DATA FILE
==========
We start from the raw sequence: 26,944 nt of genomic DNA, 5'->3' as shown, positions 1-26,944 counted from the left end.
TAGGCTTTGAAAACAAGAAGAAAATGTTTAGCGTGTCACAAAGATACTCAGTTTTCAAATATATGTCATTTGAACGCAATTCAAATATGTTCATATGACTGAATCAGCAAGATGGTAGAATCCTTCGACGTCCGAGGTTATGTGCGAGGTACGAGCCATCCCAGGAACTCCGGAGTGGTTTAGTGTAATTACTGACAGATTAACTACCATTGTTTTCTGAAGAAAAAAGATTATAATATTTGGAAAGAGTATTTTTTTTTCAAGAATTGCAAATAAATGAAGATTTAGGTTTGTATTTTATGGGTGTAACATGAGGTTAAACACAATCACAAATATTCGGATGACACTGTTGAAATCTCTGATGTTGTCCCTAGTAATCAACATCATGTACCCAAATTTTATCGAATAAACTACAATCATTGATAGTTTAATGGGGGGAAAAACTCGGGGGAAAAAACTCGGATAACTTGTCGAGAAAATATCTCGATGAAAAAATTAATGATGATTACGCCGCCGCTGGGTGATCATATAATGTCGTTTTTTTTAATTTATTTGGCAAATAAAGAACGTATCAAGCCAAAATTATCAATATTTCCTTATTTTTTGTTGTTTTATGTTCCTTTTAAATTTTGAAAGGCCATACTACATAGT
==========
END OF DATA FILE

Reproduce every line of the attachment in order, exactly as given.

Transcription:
We start from the raw sequence: 26,944 nt of genomic DNA, 5'->3' as shown, positions 1-26,944 counted from the left end.
TAGGCTTTGAAAACAAGAAGAAAATGTTTAGCGTGTCACAAAGATACTCAGTTTTCAAATATATGTCATTTGAACGCAATTCAAATATGTTCATATGACTGAATCAGCAAGATGGTAGAATCCTTCGACGTCCGAGGTTATGTGCGAGGTACGAGCCATCCCAGGAACTCCGGAGTGGTTTAGTGTAATTACTGACAGATTAACTACCATTGTTTTCTGAAGAAAAAAGATTATAATATTTGGAAAGAGTATTTTTTTTTCAAGAATTGCAAATAAATGAAGATTTAGGTTTGTATTTTATGGGTGTAACATGAGGTTAAACACAATCACAAATATTCGGATGACACTGTTGAAATCTCTGATGTTGTCCCTAGTAATCAACATCATGTACCCAAATTTTATCGAATAAACTACAATCATTGATAGTTTAATGGGGGGAAAAACTCGGGGGAAAAAACTCGGATAACTTGTCGAGAAAATATCTCGATGAAAAAATTAATGATGATTACGCCGCCGCTGGGTGATCATATAATGTCGTTTTTTTTAATTTATTTGGCAAATAAAGAACGTATCAAGCCAAAATTATCAATATTTCCTTATTTTTTGTTGTTTTATGTTCCTTTTAAATTTTGAAAGGCCATACTACATAGT